Castles made of Sand – The practical value of IA & UX (and how to explain it to clients)



I took on a project recently that I am pretty excited about.

I’m working for a start-up company with some incredibly clever aerospace engineers who’ve invented a new type of torque coupling (see slides for an image!) which is present in most vehicle engines.

While the technical nuances of this revolutionary invention escape me, they assure me it makes engines more eco-friendly and safe.

They all quit very well paid jobs to form the business. They have years of engineering experience between them. They clearly know their shit.

What they don’t know shit about, is digital, which is why they hired me.

However, I have had great difficulty explaining that before we get to the exciting (read: pretty) bits of building their new website we need to consider IA and UX. They just don’t see the value in it.

It’s a scenario many people in the web industry will know well. The engineers know they need to be online, and they know they need to digitally market their product because their competitors do. But they think digital marketing and SEO copywriting is all a load of fluff and nonsense. They also have no clue whatsoever how websites actually work beyond what you can see. They don’t need to.

I recently did a talk about explaining the value of IA & UX to clients at SWUX Bristol based on working with these engineers – you can view the slides here.

These guys aren’t fans of digital, and are even less keen on marketers. They make ‘proper’ things. Tangible and very complicated parts that keep aeroplanes in the air. They work from CAD diagrams, test materials under different strains to ensure they don’t fail.

If they fail, people die.

Comparatively, digital marketing does seem a bit lame.

The problem is that given the nature of their invention, the site needs to contain a hell of a lot of information, and will need to track a lot of data. From demonstration videos to technical specs to material and safety data spanning four very different industries to a catalogue of various parts and information on their applications – this project is going to be a big job.

I gathered all the information I could, learned about the industries they are going to sell to, and split what we needed to include into sections. Then I made a low-fi wireframe of the site.

I sent the frame to the engineers and told them not to worry about images or final copy at this stage, but to click things, see if they could find all the information sections they thought their customers needed and expected to see, where they would expect to find it.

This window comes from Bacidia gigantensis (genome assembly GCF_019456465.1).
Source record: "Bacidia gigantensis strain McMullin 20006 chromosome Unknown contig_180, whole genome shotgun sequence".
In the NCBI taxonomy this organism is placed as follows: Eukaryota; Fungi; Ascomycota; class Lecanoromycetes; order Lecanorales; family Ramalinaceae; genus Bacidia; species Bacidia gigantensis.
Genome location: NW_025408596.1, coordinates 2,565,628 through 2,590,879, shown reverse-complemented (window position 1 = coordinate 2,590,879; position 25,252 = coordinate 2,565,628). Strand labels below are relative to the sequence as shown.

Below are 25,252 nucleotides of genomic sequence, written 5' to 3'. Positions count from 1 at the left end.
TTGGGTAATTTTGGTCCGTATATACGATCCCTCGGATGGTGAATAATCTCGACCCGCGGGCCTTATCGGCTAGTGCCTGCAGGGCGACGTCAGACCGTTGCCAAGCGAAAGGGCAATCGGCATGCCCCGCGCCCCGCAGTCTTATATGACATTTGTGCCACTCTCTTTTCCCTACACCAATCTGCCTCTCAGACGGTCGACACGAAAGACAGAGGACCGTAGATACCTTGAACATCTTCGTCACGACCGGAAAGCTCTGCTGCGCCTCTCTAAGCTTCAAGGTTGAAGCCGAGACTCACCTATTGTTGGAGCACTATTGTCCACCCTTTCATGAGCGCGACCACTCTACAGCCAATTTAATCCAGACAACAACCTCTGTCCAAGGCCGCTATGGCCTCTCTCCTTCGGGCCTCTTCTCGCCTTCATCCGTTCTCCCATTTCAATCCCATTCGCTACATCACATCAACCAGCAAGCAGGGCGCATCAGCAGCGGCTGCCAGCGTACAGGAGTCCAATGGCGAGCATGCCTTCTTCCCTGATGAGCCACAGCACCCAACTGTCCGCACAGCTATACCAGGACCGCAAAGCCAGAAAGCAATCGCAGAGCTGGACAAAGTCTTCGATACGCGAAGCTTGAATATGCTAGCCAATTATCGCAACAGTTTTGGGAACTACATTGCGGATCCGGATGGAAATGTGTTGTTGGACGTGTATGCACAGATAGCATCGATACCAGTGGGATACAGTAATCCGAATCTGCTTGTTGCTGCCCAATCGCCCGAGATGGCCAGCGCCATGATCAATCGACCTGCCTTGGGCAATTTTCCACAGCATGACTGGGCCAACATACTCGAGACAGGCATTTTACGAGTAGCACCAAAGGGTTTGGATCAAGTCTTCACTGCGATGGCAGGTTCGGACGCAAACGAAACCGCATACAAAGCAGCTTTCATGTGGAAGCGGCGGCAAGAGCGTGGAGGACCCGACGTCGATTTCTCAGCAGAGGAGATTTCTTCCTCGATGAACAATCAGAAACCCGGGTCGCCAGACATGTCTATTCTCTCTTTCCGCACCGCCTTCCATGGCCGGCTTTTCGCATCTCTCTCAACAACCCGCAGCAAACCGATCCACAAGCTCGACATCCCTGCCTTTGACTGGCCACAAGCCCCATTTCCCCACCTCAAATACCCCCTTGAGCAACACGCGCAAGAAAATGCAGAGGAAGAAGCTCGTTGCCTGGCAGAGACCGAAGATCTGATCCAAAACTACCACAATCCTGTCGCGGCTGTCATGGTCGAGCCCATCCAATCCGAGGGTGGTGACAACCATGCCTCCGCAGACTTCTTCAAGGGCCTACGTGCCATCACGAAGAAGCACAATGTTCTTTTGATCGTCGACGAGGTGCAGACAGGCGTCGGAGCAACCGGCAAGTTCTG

I told them to note down what worked and what didn’t, not to discuss this with each other, and to bring the notes to our next meeting.

Simple, right?

Well no. It wasn’t at all.

I tried to explain that the section titles were merely an indicator of what sort of content would be included. I explained that the content blocks could be repeated on different pages, and that there were different paths people could use to reach pages.

I explained that the placeholder ‘image’ squares could be videos, pictures, diagrams – we just needed to work out what resources we would need. I explained this was a big job, which is why we needed to get the user journeys and IA right at the initial stage.

They didn’t get it at all. I spent over an hour unable to get them to move away from the homepage, and to stop asking why all the information (and an animated gif logo – eek) shouldn’t be on the homepage.

They wanted to know what the banner image would look like, whether we should have this or that title, and I couldn’t get their heads around the concept of content blocks. They would only think in terms of pages. When I decided it might be easier to show them the user journeys off screen, I got the post-it’s out.

That sealed my doom as another trendy marketing tosser.

I decided to take a different tack at our next meeting. I explained that like any physical architecture, we needed a blueprint from which to work. I explained that it’s wasn’t marketing, it was technical. I explained that if the measurements and materials specified in the blueprint were wrong, the builders could knock something up that may look great for a moment, but would soon fall over.

They hadn’t in fact realised that there were builders required at all. However, by explaining the process in terms they were familiar and comfortable with, they got it.

The materials testing engineer was the first to really see merit in this approach. He realised my job was in nature, pretty similar to his (minus the threat of physical crashes); testing, tweaking, improving iteratively so you know that by the time you put the plane in the air, you know it won’t fall out of the sky.

He convinced the MD to stop thinking about the logo, and just give me the facts. Plain and simple. He finally understood that whatever journey you map, all roads lead to home (digitally speaking) and that this process meant finding the most simple, logical and well sign-posted route from A to B.